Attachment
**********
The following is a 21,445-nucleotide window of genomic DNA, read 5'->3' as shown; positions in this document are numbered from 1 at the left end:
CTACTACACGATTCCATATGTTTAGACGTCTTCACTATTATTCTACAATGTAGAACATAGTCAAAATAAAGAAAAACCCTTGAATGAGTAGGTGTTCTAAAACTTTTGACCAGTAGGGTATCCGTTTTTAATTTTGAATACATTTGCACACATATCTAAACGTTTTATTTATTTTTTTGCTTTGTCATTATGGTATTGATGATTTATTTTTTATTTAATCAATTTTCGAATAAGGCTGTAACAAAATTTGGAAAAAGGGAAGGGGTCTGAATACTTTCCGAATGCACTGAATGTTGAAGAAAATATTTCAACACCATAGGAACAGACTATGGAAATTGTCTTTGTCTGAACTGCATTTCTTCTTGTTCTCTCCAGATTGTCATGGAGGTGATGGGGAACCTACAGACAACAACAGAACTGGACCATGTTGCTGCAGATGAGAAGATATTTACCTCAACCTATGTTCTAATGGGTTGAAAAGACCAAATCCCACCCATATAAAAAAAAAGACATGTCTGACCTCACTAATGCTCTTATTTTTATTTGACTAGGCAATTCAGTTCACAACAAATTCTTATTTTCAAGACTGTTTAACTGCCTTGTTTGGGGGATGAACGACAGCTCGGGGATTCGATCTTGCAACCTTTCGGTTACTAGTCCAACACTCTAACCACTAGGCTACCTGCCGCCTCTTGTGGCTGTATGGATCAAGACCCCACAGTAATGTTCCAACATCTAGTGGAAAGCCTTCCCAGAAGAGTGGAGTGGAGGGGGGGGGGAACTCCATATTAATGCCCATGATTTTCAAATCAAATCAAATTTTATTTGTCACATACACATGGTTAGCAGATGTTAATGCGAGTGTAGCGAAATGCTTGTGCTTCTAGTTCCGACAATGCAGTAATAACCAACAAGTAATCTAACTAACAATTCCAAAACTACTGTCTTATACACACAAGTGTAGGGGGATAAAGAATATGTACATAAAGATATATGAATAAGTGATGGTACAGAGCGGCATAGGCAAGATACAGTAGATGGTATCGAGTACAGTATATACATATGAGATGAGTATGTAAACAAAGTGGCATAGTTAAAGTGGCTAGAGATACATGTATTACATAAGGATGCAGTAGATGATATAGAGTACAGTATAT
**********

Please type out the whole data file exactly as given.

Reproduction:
The following is a 21,445-nucleotide window of genomic DNA, read 5'->3' as shown; positions in this document are numbered from 1 at the left end:
CTACTACACGATTCCATATGTTTAGACGTCTTCACTATTATTCTACAATGTAGAACATAGTCAAAATAAAGAAAAACCCTTGAATGAGTAGGTGTTCTAAAACTTTTGACCAGTAGGGTATCCGTTTTTAATTTTGAATACATTTGCACACATATCTAAACGTTTTATTTATTTTTTTGCTTTGTCATTATGGTATTGATGATTTATTTTTTATTTAATCAATTTTCGAATAAGGCTGTAACAAAATTTGGAAAAAGGGAAGGGGTCTGAATACTTTCCGAATGCACTGAATGTTGAAGAAAATATTTCAACACCATAGGAACAGACTATGGAAATTGTCTTTGTCTGAACTGCATTTCTTCTTGTTCTCTCCAGATTGTCATGGAGGTGATGGGGAACCTACAGACAACAACAGAACTGGACCATGTTGCTGCAGATGAGAAGATATTTACCTCAACCTATGTTCTAATGGGTTGAAAAGACCAAATCCCACCCATATAAAAAAAAAGACATGTCTGACCTCACTAATGCTCTTATTTTTATTTGACTAGGCAATTCAGTTCACAACAAATTCTTATTTTCAAGACTGTTTAACTGCCTTGTTTGGGGGATGAACGACAGCTCGGGGATTCGATCTTGCAACCTTTCGGTTACTAGTCCAACACTCTAACCACTAGGCTACCTGCCGCCTCTTGTGGCTGTATGGATCAAGACCCCACAGTAATGTTCCAACATCTAGTGGAAAGCCTTCCCAGAAGAGTGGAGTGGAGGGGGGGGGGAACTCCATATTAATGCCCATGATTTTCAAATCAAATCAAATTTTATTTGTCACATACACATGGTTAGCAGATGTTAATGCGAGTGTAGCGAAATGCTTGTGCTTCTAGTTCCGACAATGCAGTAATAACCAACAAGTAATCTAACTAACAATTCCAAAACTACTGTCTTATACACACAAGTGTAGGGGGATAAAGAATATGTACATAAAGATATATGAATAAGTGATGGTACAGAGCGGCATAGGCAAGATACAGTAGATGGTATCGAGTACAGTATATACATATGAGATGAGTATGTAAACAAAGTGGCATAGTTAAAGTGGCTAGAGATACATGTATTACATAAGGATGCAGTAGATGATATAGAGTACAGTATAT